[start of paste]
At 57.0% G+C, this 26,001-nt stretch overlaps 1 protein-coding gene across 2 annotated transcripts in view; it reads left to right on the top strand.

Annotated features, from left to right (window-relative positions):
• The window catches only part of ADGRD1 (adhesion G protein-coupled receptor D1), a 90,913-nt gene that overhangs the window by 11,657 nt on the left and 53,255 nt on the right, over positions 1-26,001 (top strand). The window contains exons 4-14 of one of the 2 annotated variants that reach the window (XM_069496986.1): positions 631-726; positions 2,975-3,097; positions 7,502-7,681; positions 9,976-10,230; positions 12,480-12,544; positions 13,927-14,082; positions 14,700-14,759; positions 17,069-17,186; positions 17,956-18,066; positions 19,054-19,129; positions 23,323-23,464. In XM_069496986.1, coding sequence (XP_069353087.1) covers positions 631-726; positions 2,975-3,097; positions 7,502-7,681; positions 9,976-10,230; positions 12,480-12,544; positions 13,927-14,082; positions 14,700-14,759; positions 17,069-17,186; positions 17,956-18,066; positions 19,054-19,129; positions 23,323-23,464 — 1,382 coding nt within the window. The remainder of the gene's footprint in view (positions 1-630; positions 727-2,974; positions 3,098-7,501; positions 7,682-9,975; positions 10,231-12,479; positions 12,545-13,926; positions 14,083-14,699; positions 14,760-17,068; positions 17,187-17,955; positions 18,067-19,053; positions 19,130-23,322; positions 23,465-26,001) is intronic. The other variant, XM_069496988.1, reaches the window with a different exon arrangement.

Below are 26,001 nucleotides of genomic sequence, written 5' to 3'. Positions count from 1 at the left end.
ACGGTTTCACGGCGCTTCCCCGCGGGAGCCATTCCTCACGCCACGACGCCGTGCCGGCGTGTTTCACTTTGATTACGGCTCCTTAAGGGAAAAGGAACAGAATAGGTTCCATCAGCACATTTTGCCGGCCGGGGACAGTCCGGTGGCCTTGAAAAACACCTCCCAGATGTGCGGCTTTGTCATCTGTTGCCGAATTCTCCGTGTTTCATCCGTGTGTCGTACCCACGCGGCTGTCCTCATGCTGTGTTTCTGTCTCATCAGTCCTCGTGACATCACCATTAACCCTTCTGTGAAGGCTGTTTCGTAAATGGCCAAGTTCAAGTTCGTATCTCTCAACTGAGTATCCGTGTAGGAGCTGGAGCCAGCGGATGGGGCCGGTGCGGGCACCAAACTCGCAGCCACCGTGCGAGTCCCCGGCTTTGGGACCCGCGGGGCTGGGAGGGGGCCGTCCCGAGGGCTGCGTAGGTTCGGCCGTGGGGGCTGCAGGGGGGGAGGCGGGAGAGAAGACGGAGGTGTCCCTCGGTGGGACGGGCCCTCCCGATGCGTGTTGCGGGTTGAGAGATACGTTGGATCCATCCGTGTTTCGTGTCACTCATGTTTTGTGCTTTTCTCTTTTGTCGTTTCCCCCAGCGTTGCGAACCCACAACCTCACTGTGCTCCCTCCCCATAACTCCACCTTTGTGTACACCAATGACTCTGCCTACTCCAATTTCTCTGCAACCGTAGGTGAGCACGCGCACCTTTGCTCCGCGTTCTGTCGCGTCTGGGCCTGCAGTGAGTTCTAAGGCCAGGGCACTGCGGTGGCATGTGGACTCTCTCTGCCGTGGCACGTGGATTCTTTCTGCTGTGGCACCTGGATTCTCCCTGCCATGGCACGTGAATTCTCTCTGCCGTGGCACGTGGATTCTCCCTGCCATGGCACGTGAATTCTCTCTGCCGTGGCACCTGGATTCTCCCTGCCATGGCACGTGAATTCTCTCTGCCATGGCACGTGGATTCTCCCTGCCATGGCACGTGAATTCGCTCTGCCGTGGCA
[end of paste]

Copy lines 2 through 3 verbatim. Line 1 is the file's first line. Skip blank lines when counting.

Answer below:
Annotated features, from left to right (window-relative positions):
• The window catches only part of ADGRD1 (adhesion G protein-coupled receptor D1), a 90,913-nt gene that overhangs the window by 11,657 nt on the left and 53,255 nt on the right, over positions 1-26,001 (top strand). The window contains exons 4-14 of one of the 2 annotated variants that reach the window (XM_069496986.1): positions 631-726; positions 2,975-3,097; positions 7,502-7,681; positions 9,976-10,230; positions 12,480-12,544; positions 13,927-14,082; positions 14,700-14,759; positions 17,069-17,186; positions 17,956-18,066; positions 19,054-19,129; positions 23,323-23,464. In XM_069496986.1, coding sequence (XP_069353087.1) covers positions 631-726; positions 2,975-3,097; positions 7,502-7,681; positions 9,976-10,230; positions 12,480-12,544; positions 13,927-14,082; positions 14,700-14,759; positions 17,069-17,186; positions 17,956-18,066; positions 19,054-19,129; positions 23,323-23,464 — 1,382 coding nt within the window. The remainder of the gene's footprint in view (positions 1-630; positions 727-2,974; positions 3,098-7,501; positions 7,682-9,975; positions 10,231-12,479; positions 12,545-13,926; positions 14,083-14,699; positions 14,760-17,068; positions 17,187-17,955; positions 18,067-19,053; positions 19,130-23,322; positions 23,465-26,001) is intronic. The other variant, XM_069496988.1, reaches the window with a different exon arrangement.